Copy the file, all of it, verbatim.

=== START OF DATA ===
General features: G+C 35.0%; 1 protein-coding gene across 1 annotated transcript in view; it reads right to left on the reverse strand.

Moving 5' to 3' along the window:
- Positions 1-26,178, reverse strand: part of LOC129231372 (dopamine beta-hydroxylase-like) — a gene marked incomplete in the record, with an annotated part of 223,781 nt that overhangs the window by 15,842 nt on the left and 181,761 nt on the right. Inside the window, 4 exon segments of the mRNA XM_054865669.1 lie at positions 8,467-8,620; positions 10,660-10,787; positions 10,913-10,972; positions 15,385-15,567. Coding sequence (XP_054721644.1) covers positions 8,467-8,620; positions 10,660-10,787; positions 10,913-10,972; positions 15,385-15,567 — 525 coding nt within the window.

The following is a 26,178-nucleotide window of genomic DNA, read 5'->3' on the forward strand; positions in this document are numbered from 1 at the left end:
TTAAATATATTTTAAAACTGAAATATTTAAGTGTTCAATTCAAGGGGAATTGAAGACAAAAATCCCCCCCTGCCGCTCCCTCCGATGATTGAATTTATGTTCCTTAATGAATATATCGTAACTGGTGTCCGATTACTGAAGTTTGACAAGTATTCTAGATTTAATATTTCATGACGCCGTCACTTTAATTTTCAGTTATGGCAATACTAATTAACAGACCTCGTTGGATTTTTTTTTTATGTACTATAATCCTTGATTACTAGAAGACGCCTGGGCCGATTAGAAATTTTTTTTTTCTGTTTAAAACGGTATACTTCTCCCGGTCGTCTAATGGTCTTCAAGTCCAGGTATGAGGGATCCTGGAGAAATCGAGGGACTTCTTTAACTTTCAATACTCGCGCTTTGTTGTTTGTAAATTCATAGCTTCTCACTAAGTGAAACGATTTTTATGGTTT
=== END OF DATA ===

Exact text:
General features: G+C 35.0%; 1 protein-coding gene across 1 annotated transcript in view; it reads right to left on the reverse strand.

Moving 5' to 3' along the window:
- Positions 1-26,178, reverse strand: part of LOC129231372 (dopamine beta-hydroxylase-like) — a gene marked incomplete in the record, with an annotated part of 223,781 nt that overhangs the window by 15,842 nt on the left and 181,761 nt on the right. Inside the window, 4 exon segments of the mRNA XM_054865669.1 lie at positions 8,467-8,620; positions 10,660-10,787; positions 10,913-10,972; positions 15,385-15,567. Coding sequence (XP_054721644.1) covers positions 8,467-8,620; positions 10,660-10,787; positions 10,913-10,972; positions 15,385-15,567 — 525 coding nt within the window.

The following is a 26,178-nucleotide window of genomic DNA, read 5'->3' on the forward strand; positions in this document are numbered from 1 at the left end:
TTAAATATATTTTAAAACTGAAATATTTAAGTGTTCAATTCAAGGGGAATTGAAGACAAAAATCCCCCCCTGCCGCTCCCTCCGATGATTGAATTTATGTTCCTTAATGAATATATCGTAACTGGTGTCCGATTACTGAAGTTTGACAAGTATTCTAGATTTAATATTTCATGACGCCGTCACTTTAATTTTCAGTTATGGCAATACTAATTAACAGACCTCGTTGGATTTTTTTTTTATGTACTATAATCCTTGATTACTAGAAGACGCCTGGGCCGATTAGAAATTTTTTTTTTCTGTTTAAAACGGTATACTTCTCCCGGTCGTCTAATGGTCTTCAAGTCCAGGTATGAGGGATCCTGGAGAAATCGAGGGACTTCTTTAACTTTCAATACTCGCGCTTTGTTGTTTGTAAATTCATAGCTTCTCACTAAGTGAAACGATTTTTATGGTTT